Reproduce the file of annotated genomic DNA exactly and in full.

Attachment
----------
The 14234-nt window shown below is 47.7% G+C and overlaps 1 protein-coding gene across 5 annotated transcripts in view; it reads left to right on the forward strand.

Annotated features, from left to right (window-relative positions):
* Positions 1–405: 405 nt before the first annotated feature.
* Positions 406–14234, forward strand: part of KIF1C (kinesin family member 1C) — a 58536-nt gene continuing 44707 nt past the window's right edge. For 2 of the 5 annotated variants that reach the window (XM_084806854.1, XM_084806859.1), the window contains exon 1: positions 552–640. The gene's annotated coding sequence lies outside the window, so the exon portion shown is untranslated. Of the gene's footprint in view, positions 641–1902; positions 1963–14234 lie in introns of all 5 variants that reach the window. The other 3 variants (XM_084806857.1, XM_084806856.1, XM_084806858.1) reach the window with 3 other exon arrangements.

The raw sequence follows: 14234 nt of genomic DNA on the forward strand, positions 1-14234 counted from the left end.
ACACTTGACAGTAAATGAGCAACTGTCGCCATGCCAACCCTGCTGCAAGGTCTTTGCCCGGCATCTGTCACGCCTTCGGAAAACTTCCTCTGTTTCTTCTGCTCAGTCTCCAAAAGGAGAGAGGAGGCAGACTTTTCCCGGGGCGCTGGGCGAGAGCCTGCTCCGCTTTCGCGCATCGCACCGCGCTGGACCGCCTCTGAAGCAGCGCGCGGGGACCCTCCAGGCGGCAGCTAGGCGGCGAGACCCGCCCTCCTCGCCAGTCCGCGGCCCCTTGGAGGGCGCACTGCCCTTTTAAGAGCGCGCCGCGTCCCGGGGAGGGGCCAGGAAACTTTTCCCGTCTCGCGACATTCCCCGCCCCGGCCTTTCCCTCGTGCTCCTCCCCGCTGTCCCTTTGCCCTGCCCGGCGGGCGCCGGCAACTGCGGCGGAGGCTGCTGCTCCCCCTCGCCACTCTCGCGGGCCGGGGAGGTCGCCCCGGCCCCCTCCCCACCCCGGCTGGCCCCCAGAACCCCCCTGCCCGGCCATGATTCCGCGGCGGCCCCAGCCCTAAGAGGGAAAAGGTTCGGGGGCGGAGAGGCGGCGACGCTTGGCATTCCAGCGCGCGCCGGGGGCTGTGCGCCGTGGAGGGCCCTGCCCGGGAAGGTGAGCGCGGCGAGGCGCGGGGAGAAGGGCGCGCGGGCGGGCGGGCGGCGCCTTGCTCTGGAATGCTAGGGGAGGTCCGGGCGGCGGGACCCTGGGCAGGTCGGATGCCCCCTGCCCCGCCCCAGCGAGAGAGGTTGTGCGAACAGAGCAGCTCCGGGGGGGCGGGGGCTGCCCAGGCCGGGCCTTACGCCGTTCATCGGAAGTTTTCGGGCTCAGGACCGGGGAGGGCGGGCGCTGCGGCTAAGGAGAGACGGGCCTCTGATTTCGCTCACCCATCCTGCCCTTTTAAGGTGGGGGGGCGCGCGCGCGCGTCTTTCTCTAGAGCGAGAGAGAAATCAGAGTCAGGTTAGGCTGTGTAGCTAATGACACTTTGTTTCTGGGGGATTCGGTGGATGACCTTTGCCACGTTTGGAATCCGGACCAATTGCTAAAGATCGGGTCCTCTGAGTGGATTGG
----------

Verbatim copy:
The 14234-nt window shown below is 47.7% G+C and overlaps 1 protein-coding gene across 5 annotated transcripts in view; it reads left to right on the forward strand.

Annotated features, from left to right (window-relative positions):
* Positions 1–405: 405 nt before the first annotated feature.
* Positions 406–14234, forward strand: part of KIF1C (kinesin family member 1C) — a 58536-nt gene continuing 44707 nt past the window's right edge. For 2 of the 5 annotated variants that reach the window (XM_084806854.1, XM_084806859.1), the window contains exon 1: positions 552–640. The gene's annotated coding sequence lies outside the window, so the exon portion shown is untranslated. Of the gene's footprint in view, positions 641–1902; positions 1963–14234 lie in introns of all 5 variants that reach the window. The other 3 variants (XM_084806857.1, XM_084806856.1, XM_084806858.1) reach the window with 3 other exon arrangements.

The raw sequence follows: 14234 nt of genomic DNA on the forward strand, positions 1-14234 counted from the left end.
ACACTTGACAGTAAATGAGCAACTGTCGCCATGCCAACCCTGCTGCAAGGTCTTTGCCCGGCATCTGTCACGCCTTCGGAAAACTTCCTCTGTTTCTTCTGCTCAGTCTCCAAAAGGAGAGAGGAGGCAGACTTTTCCCGGGGCGCTGGGCGAGAGCCTGCTCCGCTTTCGCGCATCGCACCGCGCTGGACCGCCTCTGAAGCAGCGCGCGGGGACCCTCCAGGCGGCAGCTAGGCGGCGAGACCCGCCCTCCTCGCCAGTCCGCGGCCCCTTGGAGGGCGCACTGCCCTTTTAAGAGCGCGCCGCGTCCCGGGGAGGGGCCAGGAAACTTTTCCCGTCTCGCGACATTCCCCGCCCCGGCCTTTCCCTCGTGCTCCTCCCCGCTGTCCCTTTGCCCTGCCCGGCGGGCGCCGGCAACTGCGGCGGAGGCTGCTGCTCCCCCTCGCCACTCTCGCGGGCCGGGGAGGTCGCCCCGGCCCCCTCCCCACCCCGGCTGGCCCCCAGAACCCCCCTGCCCGGCCATGATTCCGCGGCGGCCCCAGCCCTAAGAGGGAAAAGGTTCGGGGGCGGAGAGGCGGCGACGCTTGGCATTCCAGCGCGCGCCGGGGGCTGTGCGCCGTGGAGGGCCCTGCCCGGGAAGGTGAGCGCGGCGAGGCGCGGGGAGAAGGGCGCGCGGGCGGGCGGGCGGCGCCTTGCTCTGGAATGCTAGGGGAGGTCCGGGCGGCGGGACCCTGGGCAGGTCGGATGCCCCCTGCCCCGCCCCAGCGAGAGAGGTTGTGCGAACAGAGCAGCTCCGGGGGGGCGGGGGCTGCCCAGGCCGGGCCTTACGCCGTTCATCGGAAGTTTTCGGGCTCAGGACCGGGGAGGGCGGGCGCTGCGGCTAAGGAGAGACGGGCCTCTGATTTCGCTCACCCATCCTGCCCTTTTAAGGTGGGGGGGCGCGCGCGCGCGTCTTTCTCTAGAGCGAGAGAGAAATCAGAGTCAGGTTAGGCTGTGTAGCTAATGACACTTTGTTTCTGGGGGATTCGGTGGATGACCTTTGCCACGTTTGGAATCCGGACCAATTGCTAAAGATCGGGTCCTCTGAGTGGATTGG